8 Startups And Products That Didn’t Survive 2017

© Universal Pictures

2017 was a rough year for a lot of people, and starting and maintaining a business is never an easy venture. Something like half of all new businesses end belly up in a short amount of time, and sadly for these 8 startups, they were in the losing half.

Photo Credit: Warner Bros.


#8. Luxe

You’d think that a company that valeted your car to a parking spot on demand would do well, especially somewhere like San Francisco, where you could literally die while waiting to find a place to leave your car. Despite raising $75 million of capital, they were forced to close their operations and sell their assets to Volvo.

Photo Credit: Twitter, @luxevalet

#7. HomeHero

This business used 1099 employees (contractors) to care for elderly people in their homes, but even though they were doing well financially, they folded after being sued over a federal mandate that requires home healthcare workers to be W2 employees with benefits.

Photo Credit: Twitter, @HomeHero

Guess they wanted to keep their profit.

#6. Snap Spectacles

In the tradition of Google Glass…no one wants smart sunglasses. Total lack of interest led to a loss of $40 million and a pile of unsold product.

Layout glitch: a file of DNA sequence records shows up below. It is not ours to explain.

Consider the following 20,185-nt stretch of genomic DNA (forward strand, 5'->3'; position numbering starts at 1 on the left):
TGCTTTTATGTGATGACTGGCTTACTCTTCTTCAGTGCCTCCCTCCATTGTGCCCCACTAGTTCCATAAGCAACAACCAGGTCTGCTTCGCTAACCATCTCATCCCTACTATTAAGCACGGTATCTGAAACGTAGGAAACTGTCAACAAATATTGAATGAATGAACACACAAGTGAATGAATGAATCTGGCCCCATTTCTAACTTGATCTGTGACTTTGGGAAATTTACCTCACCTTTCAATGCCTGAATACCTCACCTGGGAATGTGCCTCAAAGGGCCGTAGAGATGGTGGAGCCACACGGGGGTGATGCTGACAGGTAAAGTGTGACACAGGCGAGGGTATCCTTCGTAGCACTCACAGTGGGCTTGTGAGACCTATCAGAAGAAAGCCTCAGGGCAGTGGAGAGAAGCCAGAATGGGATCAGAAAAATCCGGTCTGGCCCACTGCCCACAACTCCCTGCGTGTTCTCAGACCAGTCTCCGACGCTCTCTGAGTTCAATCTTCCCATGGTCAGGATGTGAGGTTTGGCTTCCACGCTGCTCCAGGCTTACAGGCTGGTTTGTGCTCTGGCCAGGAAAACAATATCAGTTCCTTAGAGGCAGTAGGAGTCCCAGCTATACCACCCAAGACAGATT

Photo Credit: Wikipedia

#5. Yik Yak

Post-Twitter, -Instagram, and -Snapchat, breaking into the social media market has proven a tough task, and even though Yik Yak started out strong with the young crowd, they eventually had to fold after months of falling engagement numbers.

Photo Credit: Instagram, @yikyakapp

#4. Doppler Labs

CEO Noah Kraft thought he was going to make millions on his wireless headphones, but development and production delays meant his product hit the market after Apple’s AirPods – a very sad place to be, indeed.

Photo Credit: Wikipedia

#3. Maple (and Sprig)

It turns out that making AND delivering food is an expensive venture, which is why it’s typically limited to cheap-to-produce fare like pizza, Chinese, and sandwiches. Maple and Sprig were niche markets and attempting to deliver gourmet…for a few months, anyway.

#2. Hello

Hello’s flagship product, the Sense, sat by your bed and tracked your sleep patterns. It sold poorly and got lukewarm reviews from those who did purchase it (perhaps because everyone had a Fitbit and it did the same thing?), so despite a nice design, the company had to fold.

#1. Jawbone

Founded in 1999, Jawbone got into the wearable fitness tracker market early, but they couldn’t survive competition with Fitbit and folded, despite once being valued at over $3 billion.

Photo Credit: Instagram, @jawbone

Bye bye!

h/t: Buzzfeed

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